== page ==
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California's preschool spending holds steady in 2009-10, report says

Only about 17% of the state's 4-year-olds attend state-funded schools, a national report says, and budget cuts could weaken programs.

April 26, 2011|By Carla Rivera, Los Angeles Times

Spending on preschool education in California remained steady last year, but only a fraction of 4-year-olds were enrolled in state-funded programs, and budget cuts threaten to harm efforts to increase access and improve quality, according to a new report.

The National Institute for Early Education Research, in a report to be released Tuesday, ranked states on access to preschool, per-child spending and quality of their programs.

About 17% of 4-year-olds — 92,255 children — were enrolled in state preschool programs in 2009-10, according to the report, ranking California 23rd among the 40 states with funded programs. In per-pupil spending, California ranked 12th, at $5,410 per child.

It fared poorly compared to other states in setting standards for quality, meeting only four of 10 standards, including site visits, child-to-staff ratio, and specialized preschool and teacher training.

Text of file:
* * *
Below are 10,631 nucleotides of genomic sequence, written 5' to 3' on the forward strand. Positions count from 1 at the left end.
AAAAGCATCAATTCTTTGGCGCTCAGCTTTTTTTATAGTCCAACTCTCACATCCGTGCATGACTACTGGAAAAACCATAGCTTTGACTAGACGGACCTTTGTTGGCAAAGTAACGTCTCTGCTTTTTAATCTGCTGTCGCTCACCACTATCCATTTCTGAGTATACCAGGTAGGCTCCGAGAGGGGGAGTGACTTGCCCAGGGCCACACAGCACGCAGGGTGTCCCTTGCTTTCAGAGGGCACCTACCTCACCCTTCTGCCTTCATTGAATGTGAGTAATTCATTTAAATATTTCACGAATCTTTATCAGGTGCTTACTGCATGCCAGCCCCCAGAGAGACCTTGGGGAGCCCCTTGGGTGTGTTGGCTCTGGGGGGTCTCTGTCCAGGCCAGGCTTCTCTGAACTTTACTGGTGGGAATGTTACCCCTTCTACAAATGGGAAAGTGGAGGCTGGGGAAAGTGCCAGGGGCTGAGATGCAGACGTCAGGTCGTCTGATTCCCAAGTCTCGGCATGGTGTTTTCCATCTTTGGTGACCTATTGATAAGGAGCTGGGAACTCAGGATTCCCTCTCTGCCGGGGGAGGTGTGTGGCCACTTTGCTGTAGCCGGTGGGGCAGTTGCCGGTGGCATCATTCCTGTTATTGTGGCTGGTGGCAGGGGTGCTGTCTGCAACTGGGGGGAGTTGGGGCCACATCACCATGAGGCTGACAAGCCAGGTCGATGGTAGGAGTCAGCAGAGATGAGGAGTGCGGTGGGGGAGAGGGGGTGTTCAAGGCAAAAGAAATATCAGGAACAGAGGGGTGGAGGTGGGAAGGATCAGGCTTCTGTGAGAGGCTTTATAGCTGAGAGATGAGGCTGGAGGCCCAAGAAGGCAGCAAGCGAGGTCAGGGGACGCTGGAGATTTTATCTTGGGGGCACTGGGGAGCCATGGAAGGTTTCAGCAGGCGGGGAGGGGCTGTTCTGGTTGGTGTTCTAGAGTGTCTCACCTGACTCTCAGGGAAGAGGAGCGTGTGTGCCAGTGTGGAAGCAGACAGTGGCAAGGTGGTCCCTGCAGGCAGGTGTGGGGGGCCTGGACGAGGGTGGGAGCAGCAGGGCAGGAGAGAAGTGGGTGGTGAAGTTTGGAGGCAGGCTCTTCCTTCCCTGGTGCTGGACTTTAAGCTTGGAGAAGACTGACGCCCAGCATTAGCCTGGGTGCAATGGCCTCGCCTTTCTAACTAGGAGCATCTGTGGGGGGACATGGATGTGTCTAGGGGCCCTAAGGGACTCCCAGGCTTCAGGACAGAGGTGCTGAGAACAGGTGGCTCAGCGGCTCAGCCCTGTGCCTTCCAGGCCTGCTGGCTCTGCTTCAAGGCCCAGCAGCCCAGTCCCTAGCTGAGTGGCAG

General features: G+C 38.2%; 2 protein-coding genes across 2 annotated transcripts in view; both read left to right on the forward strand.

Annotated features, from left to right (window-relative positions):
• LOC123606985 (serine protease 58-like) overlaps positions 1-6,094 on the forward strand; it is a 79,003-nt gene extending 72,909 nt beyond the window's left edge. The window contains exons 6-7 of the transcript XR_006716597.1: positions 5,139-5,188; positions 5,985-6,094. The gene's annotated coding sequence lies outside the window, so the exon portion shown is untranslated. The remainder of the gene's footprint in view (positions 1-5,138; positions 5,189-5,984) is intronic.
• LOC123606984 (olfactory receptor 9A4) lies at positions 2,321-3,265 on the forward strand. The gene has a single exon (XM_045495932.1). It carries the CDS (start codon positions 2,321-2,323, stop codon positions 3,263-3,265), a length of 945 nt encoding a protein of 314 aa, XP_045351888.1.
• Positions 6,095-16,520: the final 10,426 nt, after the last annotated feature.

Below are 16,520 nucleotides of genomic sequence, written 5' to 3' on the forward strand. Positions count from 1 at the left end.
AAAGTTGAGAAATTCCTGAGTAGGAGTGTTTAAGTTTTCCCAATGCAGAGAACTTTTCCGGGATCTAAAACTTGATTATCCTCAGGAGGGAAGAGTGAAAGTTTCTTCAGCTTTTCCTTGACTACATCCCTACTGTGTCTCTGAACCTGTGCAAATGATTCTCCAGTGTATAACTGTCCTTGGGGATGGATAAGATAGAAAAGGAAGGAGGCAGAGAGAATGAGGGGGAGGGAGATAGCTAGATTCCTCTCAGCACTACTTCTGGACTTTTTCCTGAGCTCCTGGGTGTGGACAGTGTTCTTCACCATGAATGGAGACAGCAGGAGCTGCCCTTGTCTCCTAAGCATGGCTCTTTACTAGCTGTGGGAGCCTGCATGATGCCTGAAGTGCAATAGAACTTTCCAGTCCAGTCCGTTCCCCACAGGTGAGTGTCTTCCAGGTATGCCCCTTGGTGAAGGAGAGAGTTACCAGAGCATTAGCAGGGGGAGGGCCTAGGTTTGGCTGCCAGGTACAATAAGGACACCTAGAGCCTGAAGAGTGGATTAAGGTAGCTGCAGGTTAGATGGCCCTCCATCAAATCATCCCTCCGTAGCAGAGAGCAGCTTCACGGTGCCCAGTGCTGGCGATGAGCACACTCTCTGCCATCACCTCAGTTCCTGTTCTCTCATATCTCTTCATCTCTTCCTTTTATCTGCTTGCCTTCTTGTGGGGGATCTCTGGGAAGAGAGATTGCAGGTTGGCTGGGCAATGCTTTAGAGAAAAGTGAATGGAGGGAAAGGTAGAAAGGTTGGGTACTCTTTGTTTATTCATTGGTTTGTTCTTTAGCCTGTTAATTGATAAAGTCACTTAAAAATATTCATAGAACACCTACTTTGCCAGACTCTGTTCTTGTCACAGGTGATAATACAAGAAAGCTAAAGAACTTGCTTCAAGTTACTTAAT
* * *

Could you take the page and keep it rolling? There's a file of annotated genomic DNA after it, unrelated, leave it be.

Overall, the state spent about $796 million on preschool programs, after consolidating multiple programs and streamlining funding in 2008.

"The preschool program in California is remarkably efficient," said W. Steven Barnett, co-director of the Rutgers University-based institute and author of the report, "But … the state spends far too much money on fixing rather than preventing problems, whether it's school failure, low achievement, high drop out rates or high crime."

And Barnett noted that the state's budget crisis threatens to undermine any chance for improvements. Seeking to fill a $26.6-billion budget gap, Gov. Jerry Brown recently signed legislation that imposes a 15% across-the-board cut in subsidized child care and early learning programs as well as other program changes that take effect July 1.

In addition, Brown signed legislation to shift $1 billion from state and county First 5 programs, which are paid for by tobacco-tax funds. Several local agencies filed a lawsuit to block the shift.

The state cuts could mean the loss of 28,000 preschool slots, said Catherine Atkin, president of the advocacy group Preschool California.

"We've worked hard to lay down tracks to make really wise investments of state public dollars that work to get results for kids, and this would put us back," Atkin said.

Nationally, preschool funding in 2009-10 decreased by about $30 million from the previous year, "turning the recession into a depression for many young children," according to the report.

"Three- and four-year-olds don't vote, don't hire lobbyists and don't have a union," said U.S. Education Secretary Arne Duncan, in a telephone briefing. "It's up to us to make this critical investment. We have to get out of this catch-up game in education and give children a fighting chance to enter kindergarten with the ability to learn and read."

carla.rivera@latimes.com

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